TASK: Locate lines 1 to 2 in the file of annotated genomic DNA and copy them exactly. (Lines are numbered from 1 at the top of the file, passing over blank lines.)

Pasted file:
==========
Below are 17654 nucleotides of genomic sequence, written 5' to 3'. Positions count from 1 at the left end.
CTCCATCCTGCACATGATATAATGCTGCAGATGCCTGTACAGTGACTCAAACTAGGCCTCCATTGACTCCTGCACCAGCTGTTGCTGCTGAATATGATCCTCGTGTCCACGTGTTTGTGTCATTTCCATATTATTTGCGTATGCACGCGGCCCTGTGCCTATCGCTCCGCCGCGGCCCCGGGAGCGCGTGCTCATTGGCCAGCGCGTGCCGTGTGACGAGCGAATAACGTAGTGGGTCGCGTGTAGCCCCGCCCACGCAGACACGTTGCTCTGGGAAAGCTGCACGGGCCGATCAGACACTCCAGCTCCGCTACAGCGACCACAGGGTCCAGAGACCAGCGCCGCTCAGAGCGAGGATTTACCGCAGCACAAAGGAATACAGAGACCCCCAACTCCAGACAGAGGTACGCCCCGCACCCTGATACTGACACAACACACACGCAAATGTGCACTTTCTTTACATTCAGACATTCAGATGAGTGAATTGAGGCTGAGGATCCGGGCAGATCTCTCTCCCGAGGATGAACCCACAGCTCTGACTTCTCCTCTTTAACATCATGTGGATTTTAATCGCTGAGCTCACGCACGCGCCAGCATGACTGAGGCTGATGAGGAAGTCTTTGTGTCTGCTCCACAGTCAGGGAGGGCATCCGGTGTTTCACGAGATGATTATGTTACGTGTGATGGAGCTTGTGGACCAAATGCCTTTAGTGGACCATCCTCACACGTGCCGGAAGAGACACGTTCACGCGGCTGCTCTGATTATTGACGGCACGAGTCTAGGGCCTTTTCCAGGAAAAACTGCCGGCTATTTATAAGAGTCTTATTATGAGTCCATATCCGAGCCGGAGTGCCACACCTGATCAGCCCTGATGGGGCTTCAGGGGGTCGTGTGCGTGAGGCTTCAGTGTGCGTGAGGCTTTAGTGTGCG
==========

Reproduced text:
Below are 17654 nucleotides of genomic sequence, written 5' to 3'. Positions count from 1 at the left end.
CTCCATCCTGCACATGATATAATGCTGCAGATGCCTGTACAGTGACTCAAACTAGGCCTCCATTGACTCCTGCACCAGCTGTTGCTGCTGAATATGATCCTCGTGTCCACGTGTTTGTGTCATTTCCATATTATTTGCGTATGCACGCGGCCCTGTGCCTATCGCTCCGCCGCGGCCCCGGGAGCGCGTGCTCATTGGCCAGCGCGTGCCGTGTGACGAGCGAATAACGTAGTGGGTCGCGTGTAGCCCCGCCCACGCAGACACGTTGCTCTGGGAAAGCTGCACGGGCCGATCAGACACTCCAGCTCCGCTACAGCGACCACAGGGTCCAGAGACCAGCGCCGCTCAGAGCGAGGATTTACCGCAGCACAAAGGAATACAGAGACCCCCAACTCCAGACAGAGGTACGCCCCGCACCCTGATACTGACACAACACACACGCAAATGTGCACTTTCTTTACATTCAGACATTCAGATGAGTGAATTGAGGCTGAGGATCCGGGCAGATCTCTCTCCCGAGGATGAACCCACAGCTCTGACTTCTCCTCTTTAACATCATGTGGATTTTAATCGCTGAGCTCACGCACGCGCCAGCATGACTGAGGCTGATGAGGAAGTCTTTGTGTCTGCTCCACAGTCAGGGAGGGCATCCGGTGTTTCACGAGATGATTATGTTACGTGTGATGGAGCTTGTGGACCAAATGCCTTTAGTGGACCATCCTCACACGTGCCGGAAGAGACACGTTCACGCGGCTGCTCTGATTATTGACGGCACGAGTCTAGGGCCTTTTCCAGGAAAAACTGCCGGCTATTTATAAGAGTCTTATTATGAGTCCATATCCGAGCCGGAGTGCCACACCTGATCAGCCCTGATGGGGCTTCAGGGGGTCGTGTGCGTGAGGCTTCAGTGTGCGTGAGGCTTTAGTGTGCG